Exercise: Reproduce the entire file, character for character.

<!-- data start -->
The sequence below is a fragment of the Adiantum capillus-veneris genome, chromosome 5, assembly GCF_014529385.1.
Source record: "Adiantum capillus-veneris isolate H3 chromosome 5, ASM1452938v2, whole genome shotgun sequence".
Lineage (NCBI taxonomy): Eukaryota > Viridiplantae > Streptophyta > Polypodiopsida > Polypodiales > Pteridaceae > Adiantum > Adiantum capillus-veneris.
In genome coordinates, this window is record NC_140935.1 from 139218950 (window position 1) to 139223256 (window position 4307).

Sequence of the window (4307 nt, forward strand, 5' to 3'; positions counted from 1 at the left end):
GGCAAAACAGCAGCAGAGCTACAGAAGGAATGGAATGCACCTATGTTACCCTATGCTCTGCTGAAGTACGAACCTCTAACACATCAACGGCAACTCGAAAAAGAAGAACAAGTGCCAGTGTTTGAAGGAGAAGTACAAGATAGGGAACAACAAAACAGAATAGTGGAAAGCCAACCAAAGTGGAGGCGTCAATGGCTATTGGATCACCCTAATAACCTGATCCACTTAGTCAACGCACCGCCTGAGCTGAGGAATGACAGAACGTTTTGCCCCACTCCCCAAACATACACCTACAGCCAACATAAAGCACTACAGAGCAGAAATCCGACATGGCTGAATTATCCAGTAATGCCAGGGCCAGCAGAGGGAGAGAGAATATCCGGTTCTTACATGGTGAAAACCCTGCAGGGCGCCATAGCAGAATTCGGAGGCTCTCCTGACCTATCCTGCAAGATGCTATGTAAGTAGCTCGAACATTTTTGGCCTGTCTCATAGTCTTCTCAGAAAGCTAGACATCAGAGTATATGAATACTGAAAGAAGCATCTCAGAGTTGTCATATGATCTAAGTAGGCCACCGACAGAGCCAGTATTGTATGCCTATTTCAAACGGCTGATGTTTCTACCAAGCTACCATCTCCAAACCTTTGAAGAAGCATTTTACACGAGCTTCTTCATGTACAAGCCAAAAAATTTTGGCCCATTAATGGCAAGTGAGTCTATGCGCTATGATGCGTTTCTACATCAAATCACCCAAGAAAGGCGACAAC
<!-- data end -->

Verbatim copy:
The sequence below is a fragment of the Adiantum capillus-veneris genome, chromosome 5, assembly GCF_014529385.1.
Source record: "Adiantum capillus-veneris isolate H3 chromosome 5, ASM1452938v2, whole genome shotgun sequence".
Lineage (NCBI taxonomy): Eukaryota > Viridiplantae > Streptophyta > Polypodiopsida > Polypodiales > Pteridaceae > Adiantum > Adiantum capillus-veneris.
In genome coordinates, this window is record NC_140935.1 from 139218950 (window position 1) to 139223256 (window position 4307).

Sequence of the window (4307 nt, forward strand, 5' to 3'; positions counted from 1 at the left end):
GGCAAAACAGCAGCAGAGCTACAGAAGGAATGGAATGCACCTATGTTACCCTATGCTCTGCTGAAGTACGAACCTCTAACACATCAACGGCAACTCGAAAAAGAAGAACAAGTGCCAGTGTTTGAAGGAGAAGTACAAGATAGGGAACAACAAAACAGAATAGTGGAAAGCCAACCAAAGTGGAGGCGTCAATGGCTATTGGATCACCCTAATAACCTGATCCACTTAGTCAACGCACCGCCTGAGCTGAGGAATGACAGAACGTTTTGCCCCACTCCCCAAACATACACCTACAGCCAACATAAAGCACTACAGAGCAGAAATCCGACATGGCTGAATTATCCAGTAATGCCAGGGCCAGCAGAGGGAGAGAGAATATCCGGTTCTTACATGGTGAAAACCCTGCAGGGCGCCATAGCAGAATTCGGAGGCTCTCCTGACCTATCCTGCAAGATGCTATGTAAGTAGCTCGAACATTTTTGGCCTGTCTCATAGTCTTCTCAGAAAGCTAGACATCAGAGTATATGAATACTGAAAGAAGCATCTCAGAGTTGTCATATGATCTAAGTAGGCCACCGACAGAGCCAGTATTGTATGCCTATTTCAAACGGCTGATGTTTCTACCAAGCTACCATCTCCAAACCTTTGAAGAAGCATTTTACACGAGCTTCTTCATGTACAAGCCAAAAAATTTTGGCCCATTAATGGCAAGTGAGTCTATGCGCTATGATGCGTTTCTACATCAAATCACCCAAGAAAGGCGACAAC